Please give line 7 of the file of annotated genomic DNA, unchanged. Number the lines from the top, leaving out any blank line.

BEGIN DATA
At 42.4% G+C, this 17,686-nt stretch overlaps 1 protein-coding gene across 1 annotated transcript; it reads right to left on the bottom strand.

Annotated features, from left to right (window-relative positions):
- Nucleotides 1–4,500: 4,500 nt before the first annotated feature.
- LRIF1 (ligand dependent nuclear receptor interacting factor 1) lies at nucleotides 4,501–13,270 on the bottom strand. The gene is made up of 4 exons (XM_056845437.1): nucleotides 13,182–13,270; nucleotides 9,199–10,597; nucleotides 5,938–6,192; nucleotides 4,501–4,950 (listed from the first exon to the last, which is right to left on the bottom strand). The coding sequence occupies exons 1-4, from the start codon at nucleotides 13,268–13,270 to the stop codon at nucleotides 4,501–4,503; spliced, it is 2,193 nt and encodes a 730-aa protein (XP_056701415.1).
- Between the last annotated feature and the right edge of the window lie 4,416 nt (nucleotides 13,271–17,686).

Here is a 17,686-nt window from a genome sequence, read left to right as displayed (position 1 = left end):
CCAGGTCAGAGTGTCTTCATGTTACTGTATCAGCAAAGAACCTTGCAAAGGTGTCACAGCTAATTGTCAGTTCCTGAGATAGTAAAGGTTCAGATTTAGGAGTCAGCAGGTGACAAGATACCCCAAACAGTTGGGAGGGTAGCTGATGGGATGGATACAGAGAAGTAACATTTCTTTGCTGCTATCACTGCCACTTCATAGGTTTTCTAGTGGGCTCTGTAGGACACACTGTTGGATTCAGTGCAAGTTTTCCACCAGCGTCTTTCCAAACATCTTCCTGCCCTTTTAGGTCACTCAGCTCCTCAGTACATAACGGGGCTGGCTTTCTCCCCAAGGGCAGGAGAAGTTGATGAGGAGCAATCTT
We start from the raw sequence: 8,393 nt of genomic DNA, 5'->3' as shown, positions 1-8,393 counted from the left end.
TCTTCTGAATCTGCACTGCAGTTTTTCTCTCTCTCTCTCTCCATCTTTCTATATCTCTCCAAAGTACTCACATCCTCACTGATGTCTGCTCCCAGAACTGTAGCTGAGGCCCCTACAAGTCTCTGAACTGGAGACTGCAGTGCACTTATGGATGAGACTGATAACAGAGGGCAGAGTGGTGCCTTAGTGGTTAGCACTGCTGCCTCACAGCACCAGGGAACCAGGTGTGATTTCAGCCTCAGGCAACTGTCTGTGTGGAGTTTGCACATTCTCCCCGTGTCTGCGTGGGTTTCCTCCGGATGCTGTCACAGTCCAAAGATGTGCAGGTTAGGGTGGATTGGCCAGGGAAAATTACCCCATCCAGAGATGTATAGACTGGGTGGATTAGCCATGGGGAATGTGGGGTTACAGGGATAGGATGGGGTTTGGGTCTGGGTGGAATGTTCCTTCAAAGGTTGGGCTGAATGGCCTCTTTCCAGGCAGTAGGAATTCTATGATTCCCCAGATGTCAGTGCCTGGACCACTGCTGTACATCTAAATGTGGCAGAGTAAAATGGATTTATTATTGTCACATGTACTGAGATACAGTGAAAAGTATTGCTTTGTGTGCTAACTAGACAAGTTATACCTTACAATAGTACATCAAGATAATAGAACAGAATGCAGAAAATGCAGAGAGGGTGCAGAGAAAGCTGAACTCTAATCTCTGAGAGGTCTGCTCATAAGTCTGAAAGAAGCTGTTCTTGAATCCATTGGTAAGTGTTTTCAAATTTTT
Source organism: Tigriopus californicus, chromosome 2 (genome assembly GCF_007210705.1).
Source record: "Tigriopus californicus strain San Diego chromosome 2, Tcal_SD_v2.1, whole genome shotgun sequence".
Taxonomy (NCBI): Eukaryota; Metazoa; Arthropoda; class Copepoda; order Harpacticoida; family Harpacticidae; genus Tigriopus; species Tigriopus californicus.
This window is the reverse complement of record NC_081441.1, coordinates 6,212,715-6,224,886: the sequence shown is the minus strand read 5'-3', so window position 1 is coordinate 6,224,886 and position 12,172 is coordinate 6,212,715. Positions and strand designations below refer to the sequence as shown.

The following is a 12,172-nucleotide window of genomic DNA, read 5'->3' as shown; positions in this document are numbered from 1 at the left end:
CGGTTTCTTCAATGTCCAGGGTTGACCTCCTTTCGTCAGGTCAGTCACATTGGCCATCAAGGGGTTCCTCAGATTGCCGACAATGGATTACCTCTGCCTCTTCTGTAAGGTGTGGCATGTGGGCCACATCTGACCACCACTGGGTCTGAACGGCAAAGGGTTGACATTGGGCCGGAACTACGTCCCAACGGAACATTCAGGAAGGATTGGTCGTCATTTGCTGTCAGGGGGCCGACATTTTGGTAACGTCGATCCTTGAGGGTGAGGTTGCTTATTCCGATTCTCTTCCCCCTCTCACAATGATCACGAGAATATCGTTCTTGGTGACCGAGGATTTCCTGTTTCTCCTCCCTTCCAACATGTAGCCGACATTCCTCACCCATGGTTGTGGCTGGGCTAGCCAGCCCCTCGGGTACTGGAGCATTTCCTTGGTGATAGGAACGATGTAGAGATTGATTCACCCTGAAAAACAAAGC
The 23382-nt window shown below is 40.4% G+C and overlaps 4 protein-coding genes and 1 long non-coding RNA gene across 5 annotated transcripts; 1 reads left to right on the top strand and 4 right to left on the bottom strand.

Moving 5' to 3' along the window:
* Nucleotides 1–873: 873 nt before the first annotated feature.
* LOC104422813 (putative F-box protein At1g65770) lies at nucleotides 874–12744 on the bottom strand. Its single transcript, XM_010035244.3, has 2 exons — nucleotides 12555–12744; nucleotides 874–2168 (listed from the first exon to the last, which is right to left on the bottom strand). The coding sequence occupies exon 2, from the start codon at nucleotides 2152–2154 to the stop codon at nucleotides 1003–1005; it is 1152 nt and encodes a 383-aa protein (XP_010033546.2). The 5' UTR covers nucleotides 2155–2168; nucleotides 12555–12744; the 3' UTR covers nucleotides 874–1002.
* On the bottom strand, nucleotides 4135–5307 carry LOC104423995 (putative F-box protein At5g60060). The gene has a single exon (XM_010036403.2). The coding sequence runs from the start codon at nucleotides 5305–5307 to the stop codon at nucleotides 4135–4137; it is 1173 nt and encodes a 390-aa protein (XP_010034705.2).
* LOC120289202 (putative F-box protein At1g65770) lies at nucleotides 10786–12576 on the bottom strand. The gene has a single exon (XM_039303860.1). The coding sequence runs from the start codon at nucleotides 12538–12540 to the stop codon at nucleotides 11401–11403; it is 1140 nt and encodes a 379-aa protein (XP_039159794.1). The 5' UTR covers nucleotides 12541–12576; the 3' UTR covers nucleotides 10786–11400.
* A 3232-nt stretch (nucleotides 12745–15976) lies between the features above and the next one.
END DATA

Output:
CCAGGTCAGAGTGTCTTCATGTTACTGTATCAGCAAAGAACCTTGCAAAGGTGTCACAGCTAATTGTCAGTTCCTGAGATAGTAAAGGTTCAGATTTAGGAGTCAGCAGGTGACAAGATACCCCAAACAGTTGGGAGGGTAGCTGATGGGATGGATACAGAGAAGTAACATTTCTTTGCTGCTATCACTGCCACTTCATAGGTTTTCTAGTGGGCTCTGTAGGACACACTGTTGGATTCAGTGCAAGTTTTCCACCAGCGTCTTTCCAAACATCTTCCTGCCCTTTTAGGTCACTCAGCTCCTCAGTACATAACGGGGCTGGCTTTCTCCCCAAGGGCAGGAGAAGTTGATGAGGAGCAATCTT